By Emily Chi, Emily Guo, Kathy Pham, Product Management and Society Teaching Team, Harvard Kennedy School of Government

In March 2020, right before Spring Break at Harvard, the students were asked to go home and complete the remainder of the semester remotely, while faculty scrambled to get our courses online. We stitched together a remote-friendly “Product Management and Society” course for the rest of the semester. The teaching team brought some experience from Mozilla, a remote-first company, with leaders like Abby Cabunoc Mayes who had for years led inclusive, effective online gatherings. …

On July 16th 2019, Mozilla convened the seventeen awardees of the Responsible Computer Science Challenge. The goal of the event was for awardees to meet each other, share ideas, hear from industry leaders in responsibility, ethics and tech, and plan for next steps of the Challenge. The agenda included an industry panel, group working sessions, and two keynotes on critical race and gender studies and human rights.

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Opening Remarks

The event started with traditional Mozilla land acknowledgement by Jenn Beard, Program Officer of the Responsible Computer Science Challenge. A land acknowledgement is a formal statement that recognizes and respects indigenous peoples as traditional stewards of the land. The site of the Mozilla San Francisco office is on the traditional, ancestral, unceded territory of the Ohlone (“oh-lone-e”) and Costanoan (“coh-stah-no-an”) Nations. The Ohlone is a grouping term created by anthropologists to signify broad-based linguistic and cultural similarities among some 58 independent tribal groups. Surviving through two centuries of persecution and genocidal policies during the Spanish, Mexican, and American eras, Ohlone people continue to inhabit their ancestral homeland, The San Francisco Bay and Monterey Bay areas. We took the opportunity to commit ourselves to the struggle against the systems of oppression that have dispossessed Indigenous people of their lands and denied their rights to self-determination, work that is essential to human rights work across the world. …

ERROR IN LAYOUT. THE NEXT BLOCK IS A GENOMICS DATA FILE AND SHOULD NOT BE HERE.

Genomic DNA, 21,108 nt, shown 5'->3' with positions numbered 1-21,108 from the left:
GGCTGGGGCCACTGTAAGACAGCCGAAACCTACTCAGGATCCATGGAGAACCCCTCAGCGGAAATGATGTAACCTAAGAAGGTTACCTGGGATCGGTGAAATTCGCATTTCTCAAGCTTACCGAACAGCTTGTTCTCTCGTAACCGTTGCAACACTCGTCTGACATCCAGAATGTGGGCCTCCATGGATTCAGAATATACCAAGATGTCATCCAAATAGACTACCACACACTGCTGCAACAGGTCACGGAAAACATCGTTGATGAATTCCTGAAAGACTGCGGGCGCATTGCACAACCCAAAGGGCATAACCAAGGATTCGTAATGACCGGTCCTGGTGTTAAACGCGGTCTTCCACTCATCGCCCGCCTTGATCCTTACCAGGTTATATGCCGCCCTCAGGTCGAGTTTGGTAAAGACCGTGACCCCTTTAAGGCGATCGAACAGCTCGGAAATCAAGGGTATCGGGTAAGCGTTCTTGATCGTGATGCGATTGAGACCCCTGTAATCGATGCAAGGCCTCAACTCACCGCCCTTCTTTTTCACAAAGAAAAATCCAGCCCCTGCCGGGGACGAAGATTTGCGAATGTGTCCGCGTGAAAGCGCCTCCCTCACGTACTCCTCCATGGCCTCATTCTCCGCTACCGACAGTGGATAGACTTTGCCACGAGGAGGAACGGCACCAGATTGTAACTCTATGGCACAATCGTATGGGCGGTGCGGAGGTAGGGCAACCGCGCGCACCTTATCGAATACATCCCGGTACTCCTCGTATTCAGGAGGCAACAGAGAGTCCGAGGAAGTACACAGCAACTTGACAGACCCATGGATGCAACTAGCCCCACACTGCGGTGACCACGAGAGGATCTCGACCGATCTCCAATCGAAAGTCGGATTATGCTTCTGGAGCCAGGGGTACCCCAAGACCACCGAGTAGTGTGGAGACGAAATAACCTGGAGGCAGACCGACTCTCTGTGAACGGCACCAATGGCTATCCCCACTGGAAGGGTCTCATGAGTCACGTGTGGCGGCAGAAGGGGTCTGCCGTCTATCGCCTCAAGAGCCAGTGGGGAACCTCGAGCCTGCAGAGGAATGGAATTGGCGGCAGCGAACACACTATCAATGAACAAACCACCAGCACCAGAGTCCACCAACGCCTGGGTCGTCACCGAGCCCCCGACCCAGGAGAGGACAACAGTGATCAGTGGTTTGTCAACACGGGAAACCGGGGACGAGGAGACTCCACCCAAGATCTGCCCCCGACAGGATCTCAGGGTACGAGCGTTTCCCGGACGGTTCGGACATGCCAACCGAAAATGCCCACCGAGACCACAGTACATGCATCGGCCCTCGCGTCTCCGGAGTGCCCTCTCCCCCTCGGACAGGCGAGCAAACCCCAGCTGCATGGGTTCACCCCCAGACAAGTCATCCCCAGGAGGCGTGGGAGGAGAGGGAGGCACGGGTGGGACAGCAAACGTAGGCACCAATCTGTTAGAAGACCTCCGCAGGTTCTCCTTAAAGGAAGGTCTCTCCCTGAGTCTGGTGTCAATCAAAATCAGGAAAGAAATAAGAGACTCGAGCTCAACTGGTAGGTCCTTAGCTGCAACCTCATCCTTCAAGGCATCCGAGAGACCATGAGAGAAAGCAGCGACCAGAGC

What could an industry standard for socially responsible, ethically-attuned technologies look like? How can these technologies be equipped to not only make cool stuff but also better meet society’s needs?

Engineers and those working directly with engineering teams convened at Harvard to discuss these questions and more during the Ethical Tech Industry Workshop, hosted by the Ethical Tech Working Group at Harvard’s Berkman Klein Center for Internet & Society.

Some participants were individual contributor engineers tasked with developing and releasing technical systems that impact society; some were academics and scholars who have been researching effects of technology for decades; others were part of policy or compliance initiatives.

The cohort assembled for this workshop were all committed to building more socially responsible and ethical technology-driven products and services that better serve society. All attendees were recognized by peers as thought leaders in their companies or institutions able to inspire conversations and drive initiatives, both up and down the line of decision-making. Together, they represented those actively mapping out how to make technology more fully benefit society. …



Computer Scientist, Product Leader

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